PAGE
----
Tuttle was born in 1837. He entered the Harvard College Observatory as an assistant astronomer in 1857 under the directorship of William Cranch Bond. His older brother Charles Wesley Tuttle (1829-1881) was there until 1854. Horace Tuttle used the 4" f /8 Merz comet seeker to sweep the skies for comets and was very successful. He was supported by Asaph Hall who calculated the orbits. He left his position at Harvard in 1862 to join the Civial War for only 9 month. After working for the Navy and joining geographical missions he started observing programs at the U.S. Naval Observatory, Washington in 1884 (where he met Hall again). He died in August 1923 in Falls Church, VA.
Tuttle found 5 NGC-objects; only 1 was new. The 4 known ones were seen with a 4" comet seeker at Harvard College Observatory (they were discovered by W. Herschel, Schönfeld and Winnecke). The galaxy NGC 7541 in Pisces was seen with the 26" refractor at U.S.Naval Observatory, Washington D.C. However, it is identical with Herschel's NGC 7541. NGC 1333, NGC 6643 and NGC 6791 are included as #17, #40 and #45, rescpectively, in Auwers' list of new nebulae in William Herschel's Verzeichnisse von Nebelflecken und Sternhaufen, Königsberg 1862.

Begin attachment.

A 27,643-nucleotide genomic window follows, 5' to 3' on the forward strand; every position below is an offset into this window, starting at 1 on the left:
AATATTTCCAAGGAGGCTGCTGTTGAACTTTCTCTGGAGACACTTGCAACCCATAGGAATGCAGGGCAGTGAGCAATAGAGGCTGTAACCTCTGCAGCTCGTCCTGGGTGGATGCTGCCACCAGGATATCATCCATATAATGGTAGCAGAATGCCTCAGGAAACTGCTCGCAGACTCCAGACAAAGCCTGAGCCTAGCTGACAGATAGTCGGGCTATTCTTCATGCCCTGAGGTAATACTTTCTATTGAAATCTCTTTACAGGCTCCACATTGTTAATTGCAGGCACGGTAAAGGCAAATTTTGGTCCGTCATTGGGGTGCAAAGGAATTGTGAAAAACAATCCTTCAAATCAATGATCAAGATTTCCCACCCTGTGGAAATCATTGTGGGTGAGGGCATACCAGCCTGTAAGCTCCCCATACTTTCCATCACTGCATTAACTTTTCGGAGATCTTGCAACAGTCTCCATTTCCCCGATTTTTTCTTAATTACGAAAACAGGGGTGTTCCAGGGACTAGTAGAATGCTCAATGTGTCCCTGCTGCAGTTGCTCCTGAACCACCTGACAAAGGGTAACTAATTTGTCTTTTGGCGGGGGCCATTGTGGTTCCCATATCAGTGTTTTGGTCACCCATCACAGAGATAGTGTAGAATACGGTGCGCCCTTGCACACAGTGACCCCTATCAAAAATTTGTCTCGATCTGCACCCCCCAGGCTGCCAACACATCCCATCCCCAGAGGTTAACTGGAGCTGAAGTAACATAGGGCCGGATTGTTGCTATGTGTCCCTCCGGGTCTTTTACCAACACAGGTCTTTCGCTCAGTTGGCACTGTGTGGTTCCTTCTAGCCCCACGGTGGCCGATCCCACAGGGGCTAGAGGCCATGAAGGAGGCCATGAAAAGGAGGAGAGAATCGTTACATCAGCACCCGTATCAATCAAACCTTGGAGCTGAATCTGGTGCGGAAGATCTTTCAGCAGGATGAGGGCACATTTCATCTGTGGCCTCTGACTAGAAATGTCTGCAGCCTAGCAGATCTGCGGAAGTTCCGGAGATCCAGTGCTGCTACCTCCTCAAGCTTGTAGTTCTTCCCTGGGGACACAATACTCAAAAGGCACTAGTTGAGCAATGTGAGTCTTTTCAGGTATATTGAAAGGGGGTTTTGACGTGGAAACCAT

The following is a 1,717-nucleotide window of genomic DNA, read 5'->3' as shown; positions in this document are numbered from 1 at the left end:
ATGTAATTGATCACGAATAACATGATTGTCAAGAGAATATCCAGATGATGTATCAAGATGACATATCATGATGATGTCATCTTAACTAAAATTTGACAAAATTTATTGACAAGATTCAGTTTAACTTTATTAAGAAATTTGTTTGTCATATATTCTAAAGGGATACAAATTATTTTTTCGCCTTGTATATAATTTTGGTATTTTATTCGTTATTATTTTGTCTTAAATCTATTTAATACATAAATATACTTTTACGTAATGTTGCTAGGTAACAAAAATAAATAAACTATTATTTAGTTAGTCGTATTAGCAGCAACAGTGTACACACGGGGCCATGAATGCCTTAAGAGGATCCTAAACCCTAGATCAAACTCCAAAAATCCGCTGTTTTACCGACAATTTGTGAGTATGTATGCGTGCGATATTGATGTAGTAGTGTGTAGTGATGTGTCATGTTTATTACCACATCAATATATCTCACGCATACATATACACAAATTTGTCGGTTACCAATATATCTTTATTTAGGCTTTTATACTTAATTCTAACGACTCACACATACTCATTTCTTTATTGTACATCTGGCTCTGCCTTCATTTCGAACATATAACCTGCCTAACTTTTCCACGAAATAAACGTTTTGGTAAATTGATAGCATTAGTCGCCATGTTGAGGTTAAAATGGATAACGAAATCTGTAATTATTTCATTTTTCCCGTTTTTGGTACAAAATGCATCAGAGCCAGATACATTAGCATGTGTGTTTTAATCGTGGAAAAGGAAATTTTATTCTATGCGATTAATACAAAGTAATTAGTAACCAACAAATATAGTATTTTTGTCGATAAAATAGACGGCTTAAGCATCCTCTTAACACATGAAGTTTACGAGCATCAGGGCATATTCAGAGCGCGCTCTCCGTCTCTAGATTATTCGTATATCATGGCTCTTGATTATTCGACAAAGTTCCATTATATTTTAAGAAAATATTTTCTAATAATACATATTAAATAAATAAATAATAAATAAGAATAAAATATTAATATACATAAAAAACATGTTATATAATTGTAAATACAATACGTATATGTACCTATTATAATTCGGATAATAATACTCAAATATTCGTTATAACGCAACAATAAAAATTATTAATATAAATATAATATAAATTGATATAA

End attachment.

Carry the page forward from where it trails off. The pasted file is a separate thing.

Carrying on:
|N||1333||1859||2||5||4,0||Rr||v||Schönfeld 31.12.1855||PER||RN||2||Bond, G. P.||Letter from Mr. Bond to Mr. Carrington||MNRAS 19, 224 (1859)|
|N||2655||1859||4||8||4,0||Rr||v||Herschel W. 26.9.1802||CAM||SB0-a||1||Bond, G. P.||A list of new nebulae seen at the observatory of harvard College, 1847-1863||Proc. Am. Acad. Arts & Sci. 6, 177-182 (1866)|
|N||6643||1859||9||1||4,0||Rr||v||Schönfeld 1858||DRA||Sc||1||Bond, G. P.||Schreiben des Herrn Prof. Bond, Directors der Sternwarte in Cambridge, an den Herausgeber||AN  56, 269-272 (1861)|
|N||6791||1859||7||17||4,0||Rr||v||Winnecke Dec. 1853||LYR||II3r||4||Auwers, A.||William Herschel's Verzeichnisse von Nebelflecken und Sternhaufen||Königsberg 1862|
|1||N||7581||1875||1||11||26,0||Rr||v||PSC||SBc||7||NGC 7541 (Herschel W. 30.8.1785)||Newcomb S.||Observations made with the XXVI-inch Equatorial, 1875||Astronomical and meteorological observations made during the year 1875 at the U.S. Naval Observatory, Vol. 15, p. 285 (1878)|